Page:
Munich Re is the latest of the major reinsurance firms to signal that it is expecting at least some reversal of recent price softening across catastrophe business and perhaps other lines, as it hopes for a “significant market recovery.”
The majority of the reinsurance market is calling for large increases in rates at the upcoming reinsurance renewals in January 2018 and a number of the major players are expecting to find opportunities in areas of the market from which they have retreated in recent years, due to the prolonged softening of rates.
Munich Re is among those anticipating that pricing is on the up after the company reported its third-quarter results this morning, revealing a loss of -€1.4 billion and an expectation that for the full-year a small profit could be achieved.
But Munich Re, like the rest of its cohort of global reinsurance players, expects a market turn and an opportunity to recover some of its losses through higher rates at renewals.
Following the companies “high loss” in the third-quarter, Munich Re said that it is “expecting a significant market recovery.”
Jörg Schneider, Chief Financial Officer, explained Munich Re’s expectations, “Our capitalisation is strong, and we are able to take full advantage of opportunities arising from the likely market recovery.
“We expect prices to rise again in the forthcoming negotiations – particularly in the markets that have been hardest hit by recent natural catastrophes.”
Market sources are already reporting that pricing expectations in early renewal discussions are pointing to price increases, with retrocession still highlighted as the area of reinsurance where the greatest recovery in pricing may be found.
Helping this is the fact that the majority of collateralized reinsurance focused ILS fund managers are also pushing for some level of price increase in their renewal discussion, meaning that (so far) it seems that traditional and alternative are roughly aligned on their demands for rate increases.
Munich Re believes that the three U.S. and Caribbean hurricane losses, Harvey, Irma and Maria, will together result in an industry-wide loss of around $100 billion, which it sees as sufficient to cause a correction in pricing and a reversal of some of the softening seen in recent years.
Its own losses from the recent hurricanes remains at its earlier estimate, for a total of €2.7 billion of losses, and major loss bill for Q3 of €3.2 billion. However the reinsurer noted that, “uncertainty about loss estimates, will continue for many months.”
Munich Re’s expectations for price rises are perhaps less bullish than some other reinsurers, as it is not expecting broad increases across the market.
“After all the major natural catastrophes, we expect prices in the USA to increase for the renewals as at 1 January 2018. Prices should also stabilise in other regions,” the reinsurer said.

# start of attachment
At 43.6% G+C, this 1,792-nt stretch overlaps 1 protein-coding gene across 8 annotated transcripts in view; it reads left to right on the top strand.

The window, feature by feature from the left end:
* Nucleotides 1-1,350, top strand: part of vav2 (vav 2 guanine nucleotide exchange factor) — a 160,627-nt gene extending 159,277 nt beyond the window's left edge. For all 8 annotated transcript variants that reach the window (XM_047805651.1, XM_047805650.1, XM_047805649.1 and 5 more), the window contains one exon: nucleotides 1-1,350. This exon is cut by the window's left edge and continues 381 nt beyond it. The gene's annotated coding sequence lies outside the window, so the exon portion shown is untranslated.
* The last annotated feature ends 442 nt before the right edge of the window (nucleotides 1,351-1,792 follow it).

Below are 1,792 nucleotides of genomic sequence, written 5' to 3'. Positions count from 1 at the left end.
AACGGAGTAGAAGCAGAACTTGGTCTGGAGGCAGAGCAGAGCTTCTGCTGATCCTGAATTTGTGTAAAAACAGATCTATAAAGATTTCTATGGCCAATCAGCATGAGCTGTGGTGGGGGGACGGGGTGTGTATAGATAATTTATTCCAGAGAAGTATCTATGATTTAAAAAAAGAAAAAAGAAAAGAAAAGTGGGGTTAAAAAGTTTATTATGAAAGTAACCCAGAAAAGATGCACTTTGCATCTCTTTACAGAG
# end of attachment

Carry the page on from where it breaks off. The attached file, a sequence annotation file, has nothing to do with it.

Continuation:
Broad stabilisation could mean a pricing floor finally emerges across reinsurance markets that have softened steadily, while price increases in the U.S. are certainly warranted in some areas where rates have declined 40% or more in recent years.
Two questions still remain though. How much of a rate increase on U.S. property catastrophe reinsurance and retro business is needed to satisfy the markets, and can alternative markets be satisfied with lower rate rises than traditional?
The chances of someone being disappointed at the January 2018 reinsurance renewals continues to increase, we believe.
With traditional reinsurers bullish for price rises and some looking to make the most of increased rates in retro and property catastrophe business where ILS and collateralized markets have made so much headway in recent years, there is likely to be high levels of competition.
Could we see ILS pushed back in some areas as traditional capacity flows back in? Or could we see ILS making gains, as it wields the efficiency of its capital and business model to good effect? Or could we even see reinsurers using even more third-party capital in competitive parts of the market, as they see an opportunity to boost revenues with additional fees? Finally, could the catastrophe bond market find that this is its opportunity to expand dramatically, as re/insurers look to top-off their reinsurance programs and cat bond investors offer the lowest price increases?
Many questions, most of which we won’t know the answers of until well into January 2018 and beyond. The dynamics of the reinsurance market are set to fluctuate over the coming months until an equilibrium is found, which may not be until the mid-year 2018 renewals, we believe.
Reinsurers like Munich Re may get to benefit from a “significant market recovery” for at least a short period of time, but there is every chance that market conditions deteriorate again in 2018 under weight of capital. The hope will be that any future softening is more restrained, as underwriters have now experienced a large loss while rates were at (or near) the bottom of the market.
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